Forget everything you think you know about global warming. It’s not about carbon – it’s about capitalism. The good news is that we can seize this crisis to transform our failed economic system and build something radically better.
‘Everything needs to change. And it has to start today’
In August 2018 a fifteen-year-old Swedish girl, Greta Thunberg, decided not to go to school one day. Her actions ended up sparking a global movement for action against the climate crisis, inspiring millions of pupils to go on strike for our planet, forcing governments to listen, and earning her a Nobel Peace Prize nomination.
It’s time. This is our last chance to do anything about the global climate and ecological emergency. Our last chance to save the world as we know it.
Now or never, we need to be radical. We need to rise up. And we need to rebel.
Climate Change researcher, Seth Wynes, sets out in the simplest terms how you can make a real and positive impact. Make changes at home, at work, to how you shop, eat, live – start by finding one thing your family can change with this book and do it today.
What you do matters – and the science proves it. How many actions can you tick off the list in this book to help save our planet?
Feeding the world, climate change, biodiversity, antibiotics, plastics – the list of concerns seems endless. But what is most pressing, what are the knock-on effects of our actions, and what should we do first? Do we all need to become vegetarian? How can we fly in a low-carbon world? Should we frack? How can we take control of technology? Does it all come down to population? And, given the global nature of the challenges we now face, what on Earth can any of us do? Fortunately, Mike Berners-Lee has crunched the numbers and plotted a course of action that is practical and even enjoyable.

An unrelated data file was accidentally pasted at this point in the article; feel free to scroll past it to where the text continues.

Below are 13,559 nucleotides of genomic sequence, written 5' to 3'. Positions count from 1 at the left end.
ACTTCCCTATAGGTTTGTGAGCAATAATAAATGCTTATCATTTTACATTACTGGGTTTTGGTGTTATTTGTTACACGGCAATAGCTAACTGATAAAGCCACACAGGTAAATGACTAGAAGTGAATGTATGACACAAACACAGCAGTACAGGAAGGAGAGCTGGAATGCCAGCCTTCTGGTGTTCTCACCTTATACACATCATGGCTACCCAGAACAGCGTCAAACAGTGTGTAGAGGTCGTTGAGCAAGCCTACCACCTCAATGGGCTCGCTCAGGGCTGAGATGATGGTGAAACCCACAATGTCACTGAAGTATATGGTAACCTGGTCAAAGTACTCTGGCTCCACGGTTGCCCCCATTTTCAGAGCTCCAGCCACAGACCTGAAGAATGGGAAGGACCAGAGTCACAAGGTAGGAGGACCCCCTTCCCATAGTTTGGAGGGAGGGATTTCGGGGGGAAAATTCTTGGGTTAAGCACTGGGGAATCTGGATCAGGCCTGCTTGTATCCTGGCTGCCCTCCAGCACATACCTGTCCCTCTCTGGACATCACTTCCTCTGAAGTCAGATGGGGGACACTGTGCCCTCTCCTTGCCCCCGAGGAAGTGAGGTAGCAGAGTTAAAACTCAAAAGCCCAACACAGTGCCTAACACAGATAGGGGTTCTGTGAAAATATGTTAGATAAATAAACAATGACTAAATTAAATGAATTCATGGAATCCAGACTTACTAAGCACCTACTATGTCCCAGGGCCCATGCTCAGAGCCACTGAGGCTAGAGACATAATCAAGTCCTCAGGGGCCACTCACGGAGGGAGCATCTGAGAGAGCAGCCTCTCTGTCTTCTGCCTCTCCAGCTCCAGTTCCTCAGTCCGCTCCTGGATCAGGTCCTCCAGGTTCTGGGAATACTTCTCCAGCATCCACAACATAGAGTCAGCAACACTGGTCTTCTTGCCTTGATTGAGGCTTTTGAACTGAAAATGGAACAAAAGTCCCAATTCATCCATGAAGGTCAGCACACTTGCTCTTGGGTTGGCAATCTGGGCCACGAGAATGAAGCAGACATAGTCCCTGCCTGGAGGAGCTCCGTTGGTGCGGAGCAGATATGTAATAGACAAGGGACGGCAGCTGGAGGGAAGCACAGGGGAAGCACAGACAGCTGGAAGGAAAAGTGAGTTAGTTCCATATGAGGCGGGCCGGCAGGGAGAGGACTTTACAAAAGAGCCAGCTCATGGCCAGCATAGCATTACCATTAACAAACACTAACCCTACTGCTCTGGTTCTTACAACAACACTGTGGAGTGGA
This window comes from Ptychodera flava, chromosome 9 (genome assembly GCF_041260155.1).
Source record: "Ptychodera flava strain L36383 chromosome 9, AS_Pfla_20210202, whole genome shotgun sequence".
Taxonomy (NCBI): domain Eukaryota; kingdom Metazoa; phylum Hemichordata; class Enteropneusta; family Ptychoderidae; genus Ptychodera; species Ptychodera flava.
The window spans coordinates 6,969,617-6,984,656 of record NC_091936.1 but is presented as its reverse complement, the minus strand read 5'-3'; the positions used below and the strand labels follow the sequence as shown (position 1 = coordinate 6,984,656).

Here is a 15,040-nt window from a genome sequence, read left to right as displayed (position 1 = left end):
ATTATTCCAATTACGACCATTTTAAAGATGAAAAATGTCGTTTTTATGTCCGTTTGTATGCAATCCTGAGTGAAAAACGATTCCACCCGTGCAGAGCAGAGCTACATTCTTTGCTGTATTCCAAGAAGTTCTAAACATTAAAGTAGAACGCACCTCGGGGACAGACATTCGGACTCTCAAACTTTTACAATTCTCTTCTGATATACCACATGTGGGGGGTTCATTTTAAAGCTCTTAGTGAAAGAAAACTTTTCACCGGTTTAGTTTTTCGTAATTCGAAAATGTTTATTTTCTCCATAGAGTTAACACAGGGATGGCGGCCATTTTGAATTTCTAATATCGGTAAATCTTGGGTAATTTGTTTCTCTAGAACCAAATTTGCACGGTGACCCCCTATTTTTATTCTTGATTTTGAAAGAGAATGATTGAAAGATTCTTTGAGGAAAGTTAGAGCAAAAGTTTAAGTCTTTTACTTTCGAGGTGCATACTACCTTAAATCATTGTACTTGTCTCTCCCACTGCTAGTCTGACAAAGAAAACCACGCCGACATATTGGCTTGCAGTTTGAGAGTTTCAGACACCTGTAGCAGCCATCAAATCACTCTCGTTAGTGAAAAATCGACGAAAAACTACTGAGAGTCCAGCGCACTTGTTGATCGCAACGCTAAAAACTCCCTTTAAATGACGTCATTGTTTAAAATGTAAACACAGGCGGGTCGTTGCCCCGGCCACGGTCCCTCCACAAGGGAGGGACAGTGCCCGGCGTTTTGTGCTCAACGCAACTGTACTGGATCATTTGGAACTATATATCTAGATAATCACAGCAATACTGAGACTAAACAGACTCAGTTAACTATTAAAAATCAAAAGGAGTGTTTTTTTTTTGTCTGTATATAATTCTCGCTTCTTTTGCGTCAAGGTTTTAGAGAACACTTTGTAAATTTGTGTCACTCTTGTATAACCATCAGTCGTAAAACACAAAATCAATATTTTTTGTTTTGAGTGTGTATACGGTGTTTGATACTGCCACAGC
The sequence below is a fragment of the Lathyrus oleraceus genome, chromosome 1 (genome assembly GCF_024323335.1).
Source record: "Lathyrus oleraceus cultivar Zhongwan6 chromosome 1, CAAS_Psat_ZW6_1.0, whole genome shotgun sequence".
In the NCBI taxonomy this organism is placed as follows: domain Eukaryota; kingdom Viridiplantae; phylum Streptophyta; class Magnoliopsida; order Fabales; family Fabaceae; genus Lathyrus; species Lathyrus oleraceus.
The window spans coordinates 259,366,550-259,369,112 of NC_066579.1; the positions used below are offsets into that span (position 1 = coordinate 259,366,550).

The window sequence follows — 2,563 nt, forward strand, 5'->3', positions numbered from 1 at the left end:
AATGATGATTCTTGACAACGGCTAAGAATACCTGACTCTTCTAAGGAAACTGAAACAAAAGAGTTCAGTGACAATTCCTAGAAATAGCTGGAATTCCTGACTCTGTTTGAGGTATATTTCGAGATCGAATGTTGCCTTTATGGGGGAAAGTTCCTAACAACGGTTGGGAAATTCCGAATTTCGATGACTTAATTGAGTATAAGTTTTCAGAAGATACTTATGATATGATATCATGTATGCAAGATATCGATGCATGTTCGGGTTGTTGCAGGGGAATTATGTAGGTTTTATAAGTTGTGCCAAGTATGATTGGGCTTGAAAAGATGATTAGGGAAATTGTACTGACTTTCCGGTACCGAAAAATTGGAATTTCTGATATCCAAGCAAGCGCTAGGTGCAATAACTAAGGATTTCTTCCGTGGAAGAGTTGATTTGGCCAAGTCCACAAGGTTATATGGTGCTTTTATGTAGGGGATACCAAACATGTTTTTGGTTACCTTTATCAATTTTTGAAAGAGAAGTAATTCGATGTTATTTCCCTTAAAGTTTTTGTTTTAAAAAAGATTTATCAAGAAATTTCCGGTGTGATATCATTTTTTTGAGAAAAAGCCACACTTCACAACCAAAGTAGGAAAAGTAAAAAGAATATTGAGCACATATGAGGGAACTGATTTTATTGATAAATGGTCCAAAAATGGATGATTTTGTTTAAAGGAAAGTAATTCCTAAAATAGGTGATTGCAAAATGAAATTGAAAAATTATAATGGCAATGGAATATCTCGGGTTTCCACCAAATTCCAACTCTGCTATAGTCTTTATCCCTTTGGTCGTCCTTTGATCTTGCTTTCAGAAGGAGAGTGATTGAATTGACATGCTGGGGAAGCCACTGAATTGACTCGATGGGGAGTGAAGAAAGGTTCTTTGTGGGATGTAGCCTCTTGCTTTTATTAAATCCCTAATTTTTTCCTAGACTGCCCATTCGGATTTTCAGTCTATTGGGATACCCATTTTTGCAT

It is worse, much worse, than you think.
The slowness of climate change is a fairy tale, perhaps as pernicious as the one that says it isn’t happening at all, and if your anxiety about it is dominated by fears of sea-level rise, you are barely scratching the surface of what terrors are possible, even within the lifetime of a teenager today.
By 1979, we understood nearly everything we know today about climate change – including how to stop it. Over the next decade, a handful of scientists, politicians, and strategists, led by two unlikely heroes, risked their careers in a desperate, escalating campaign to convince the world to act before it was too late. Losing Earth is their story, and ours.
‘The Little Book of Going Green’ aims to shed light on the ways humans are harming the environment, from pollution and deforestation to industrial production and farming methods. Filled with facts, theories and tips on how we can do our bit for the planet, this is your one-stop guide to making every aspect of your life earth-friendly.
From a text message to a war, from a Valentine’s rose to a flight or even having a child, ‘How Bad are Bananas?’ gives us the carbon answers we need and provides plenty of revelations. By talking through a hundred or so items, Mike Berners-Lee sets out to give us a carbon instinct for the footprint of literally anything we do, buy and think about. He helps us pick our battles by laying out the orders of magnitude. The book ranges from the everyday (foods, books, plastic bags, bikes, flights, baths…) and the global (deforestation, data centres, rice production, the World Cup, volcanoes, …) Be warned, some of the things you thought you knew about green living may be about to be turned on their head. Never preachy but packed full of information and always entertaining
‘The Burning Question’ reveals climate change to be the most fascinating scientific, political and social puzzle in history. It shows that carbon emissions are still accelerating upwards, following an exponential curve that goes back centuries. One reason is that saving energy is like squeezing a balloon: reductions in one place lead to increases elsewhere. Another reason is that clean energy sources don’t in themselves slow the rate of fossil fuel extraction.
Tackling global warming will mean persuading the world to abandon oil, coal and gas reserves worth many trillions of dollars – at least until we have the means to put carbon back in the ground. The burning question is whether that can be done.
Think we missed something? Do you have a different opinion?
Comment below to get your voice heard…